We have organized the book around five themes or conversations. Each theme includes an introductory essay by us as well as original readings from classical and contemporary theorists. The essays include vignettes on topics ranging from smart phones and social networking sites to the global financial crisis and the digital divide, as well as overviews of key concepts and ideas found in the readings.
The classic novel Lord of the Flies helps us see that social order is both a product of our own making and something much more powerful than the sum of its parts. We move from the social facts of Durkheim to more contemporary takes on the enigma of social order.
Today’s global financial crisis reminds us that economic troubles have profound consequences for social relationships. Marx sets the stage for a lively discussion of the role the economy plays in our global age, and Wallerstein, Castells, and Bourdieu provide contemporary visions of the many links between the economic and the social.
Smart phones are but one example of how our social world is becoming more and more shaped by technology. From the pious Puritans of Weber to the one-dimensional men of the Frankfurt School, we explore the pitfalls and promises of a rationalized, modern society.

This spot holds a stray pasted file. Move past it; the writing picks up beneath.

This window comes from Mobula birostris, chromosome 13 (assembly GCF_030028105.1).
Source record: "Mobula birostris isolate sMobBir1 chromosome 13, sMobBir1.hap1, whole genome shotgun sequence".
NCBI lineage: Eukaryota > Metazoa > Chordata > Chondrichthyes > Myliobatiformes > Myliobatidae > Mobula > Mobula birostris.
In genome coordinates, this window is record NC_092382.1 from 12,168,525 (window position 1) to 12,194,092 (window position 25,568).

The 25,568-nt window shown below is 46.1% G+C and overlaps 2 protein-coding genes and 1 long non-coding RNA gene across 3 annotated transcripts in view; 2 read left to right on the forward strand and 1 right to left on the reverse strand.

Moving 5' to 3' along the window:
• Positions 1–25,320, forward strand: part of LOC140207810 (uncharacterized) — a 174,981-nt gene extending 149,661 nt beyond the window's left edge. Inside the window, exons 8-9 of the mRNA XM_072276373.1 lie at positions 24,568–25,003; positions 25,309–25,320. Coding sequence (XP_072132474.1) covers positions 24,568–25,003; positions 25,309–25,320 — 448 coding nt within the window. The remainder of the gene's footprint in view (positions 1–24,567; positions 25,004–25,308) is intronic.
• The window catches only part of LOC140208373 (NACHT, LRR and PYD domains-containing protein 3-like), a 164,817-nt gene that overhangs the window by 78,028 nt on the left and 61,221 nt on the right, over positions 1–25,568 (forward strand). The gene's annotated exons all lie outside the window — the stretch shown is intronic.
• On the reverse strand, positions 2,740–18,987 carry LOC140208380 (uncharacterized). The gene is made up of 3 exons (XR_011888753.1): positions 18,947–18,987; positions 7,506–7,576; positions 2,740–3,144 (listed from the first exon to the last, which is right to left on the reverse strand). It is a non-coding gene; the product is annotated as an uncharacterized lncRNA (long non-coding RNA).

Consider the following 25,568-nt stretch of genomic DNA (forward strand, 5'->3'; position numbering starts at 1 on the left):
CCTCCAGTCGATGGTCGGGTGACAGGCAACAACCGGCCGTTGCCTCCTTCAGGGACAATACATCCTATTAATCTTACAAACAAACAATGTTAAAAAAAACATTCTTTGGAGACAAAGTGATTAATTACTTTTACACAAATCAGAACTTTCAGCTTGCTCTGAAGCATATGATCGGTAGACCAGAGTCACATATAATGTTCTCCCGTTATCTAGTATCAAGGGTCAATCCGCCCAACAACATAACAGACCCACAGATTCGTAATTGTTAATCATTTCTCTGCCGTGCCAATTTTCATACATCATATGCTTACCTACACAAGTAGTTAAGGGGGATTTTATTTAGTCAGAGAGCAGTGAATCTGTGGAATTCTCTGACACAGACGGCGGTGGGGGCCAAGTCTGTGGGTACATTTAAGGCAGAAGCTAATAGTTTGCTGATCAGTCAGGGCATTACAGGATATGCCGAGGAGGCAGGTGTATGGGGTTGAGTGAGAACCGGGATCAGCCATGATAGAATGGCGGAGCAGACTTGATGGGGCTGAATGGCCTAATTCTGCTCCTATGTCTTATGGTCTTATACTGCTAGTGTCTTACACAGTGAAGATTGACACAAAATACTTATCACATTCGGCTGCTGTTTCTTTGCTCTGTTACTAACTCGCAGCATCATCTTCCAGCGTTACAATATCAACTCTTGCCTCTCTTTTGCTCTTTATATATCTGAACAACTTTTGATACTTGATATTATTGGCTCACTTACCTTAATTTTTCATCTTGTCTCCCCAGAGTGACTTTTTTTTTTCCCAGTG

The production of knowledge on the internet is not as democratic as we might think. Du Bois, de Beauvoir, and more contemporary voices within critical race, postcolonial, and feminist thought remind us the same is true in social theory.
Our Facebook profiles provide a glimpse of the collective foundations of our individual selves. Mead and Simmel lay the foundations for thinking about the social origins of the self, and Goffman, Foucault, and others provide provocative takes on what identity means in today’s complicated world.
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